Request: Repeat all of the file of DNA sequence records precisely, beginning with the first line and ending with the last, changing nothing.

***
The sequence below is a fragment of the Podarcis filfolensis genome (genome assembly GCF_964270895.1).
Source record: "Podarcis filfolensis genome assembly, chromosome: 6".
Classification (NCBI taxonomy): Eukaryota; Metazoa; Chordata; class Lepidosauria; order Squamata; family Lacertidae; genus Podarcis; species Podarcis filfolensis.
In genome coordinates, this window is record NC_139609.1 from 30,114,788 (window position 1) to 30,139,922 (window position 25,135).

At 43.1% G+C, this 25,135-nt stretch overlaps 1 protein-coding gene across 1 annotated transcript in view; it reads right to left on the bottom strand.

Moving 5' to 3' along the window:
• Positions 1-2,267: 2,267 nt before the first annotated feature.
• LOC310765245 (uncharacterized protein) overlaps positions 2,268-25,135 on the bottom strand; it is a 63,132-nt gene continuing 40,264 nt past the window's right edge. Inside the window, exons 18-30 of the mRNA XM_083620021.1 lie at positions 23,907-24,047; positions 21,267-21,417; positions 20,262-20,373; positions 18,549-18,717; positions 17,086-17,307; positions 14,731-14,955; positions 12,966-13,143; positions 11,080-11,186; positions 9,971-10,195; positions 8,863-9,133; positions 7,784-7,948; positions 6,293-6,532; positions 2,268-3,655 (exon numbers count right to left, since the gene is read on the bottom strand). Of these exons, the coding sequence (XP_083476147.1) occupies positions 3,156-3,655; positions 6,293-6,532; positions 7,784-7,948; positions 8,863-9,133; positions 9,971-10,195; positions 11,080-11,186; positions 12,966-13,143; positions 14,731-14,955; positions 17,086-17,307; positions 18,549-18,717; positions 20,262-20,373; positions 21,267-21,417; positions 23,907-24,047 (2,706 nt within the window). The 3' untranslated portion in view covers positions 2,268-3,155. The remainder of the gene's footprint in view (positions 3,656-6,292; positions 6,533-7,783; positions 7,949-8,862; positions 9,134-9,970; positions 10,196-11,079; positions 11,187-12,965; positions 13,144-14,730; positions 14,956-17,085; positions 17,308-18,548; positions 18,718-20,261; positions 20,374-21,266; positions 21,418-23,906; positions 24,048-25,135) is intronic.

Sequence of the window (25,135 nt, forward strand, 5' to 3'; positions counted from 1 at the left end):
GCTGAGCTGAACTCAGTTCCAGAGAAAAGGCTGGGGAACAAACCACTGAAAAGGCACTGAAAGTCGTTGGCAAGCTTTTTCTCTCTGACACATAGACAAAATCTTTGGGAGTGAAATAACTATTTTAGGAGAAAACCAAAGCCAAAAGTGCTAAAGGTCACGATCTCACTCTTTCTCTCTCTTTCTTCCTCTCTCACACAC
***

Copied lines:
The sequence below is a fragment of the Podarcis filfolensis genome (genome assembly GCF_964270895.1).
Source record: "Podarcis filfolensis genome assembly, chromosome: 6".
Classification (NCBI taxonomy): Eukaryota; Metazoa; Chordata; class Lepidosauria; order Squamata; family Lacertidae; genus Podarcis; species Podarcis filfolensis.
In genome coordinates, this window is record NC_139609.1 from 30,114,788 (window position 1) to 30,139,922 (window position 25,135).

At 43.1% G+C, this 25,135-nt stretch overlaps 1 protein-coding gene across 1 annotated transcript in view; it reads right to left on the bottom strand.

Moving 5' to 3' along the window:
• Positions 1-2,267: 2,267 nt before the first annotated feature.
• LOC310765245 (uncharacterized protein) overlaps positions 2,268-25,135 on the bottom strand; it is a 63,132-nt gene continuing 40,264 nt past the window's right edge. Inside the window, exons 18-30 of the mRNA XM_083620021.1 lie at positions 23,907-24,047; positions 21,267-21,417; positions 20,262-20,373; positions 18,549-18,717; positions 17,086-17,307; positions 14,731-14,955; positions 12,966-13,143; positions 11,080-11,186; positions 9,971-10,195; positions 8,863-9,133; positions 7,784-7,948; positions 6,293-6,532; positions 2,268-3,655 (exon numbers count right to left, since the gene is read on the bottom strand). Of these exons, the coding sequence (XP_083476147.1) occupies positions 3,156-3,655; positions 6,293-6,532; positions 7,784-7,948; positions 8,863-9,133; positions 9,971-10,195; positions 11,080-11,186; positions 12,966-13,143; positions 14,731-14,955; positions 17,086-17,307; positions 18,549-18,717; positions 20,262-20,373; positions 21,267-21,417; positions 23,907-24,047 (2,706 nt within the window). The 3' untranslated portion in view covers positions 2,268-3,155. The remainder of the gene's footprint in view (positions 3,656-6,292; positions 6,533-7,783; positions 7,949-8,862; positions 9,134-9,970; positions 10,196-11,079; positions 11,187-12,965; positions 13,144-14,730; positions 14,956-17,085; positions 17,308-18,548; positions 18,718-20,261; positions 20,374-21,266; positions 21,418-23,906; positions 24,048-25,135) is intronic.

Sequence of the window (25,135 nt, forward strand, 5' to 3'; positions counted from 1 at the left end):
GCTGAGCTGAACTCAGTTCCAGAGAAAAGGCTGGGGAACAAACCACTGAAAAGGCACTGAAAGTCGTTGGCAAGCTTTTTCTCTCTGACACATAGACAAAATCTTTGGGAGTGAAATAACTATTTTAGGAGAAAACCAAAGCCAAAAGTGCTAAAGGTCACGATCTCACTCTTTCTCTCTCTTTCTTCCTCTCTCACACAC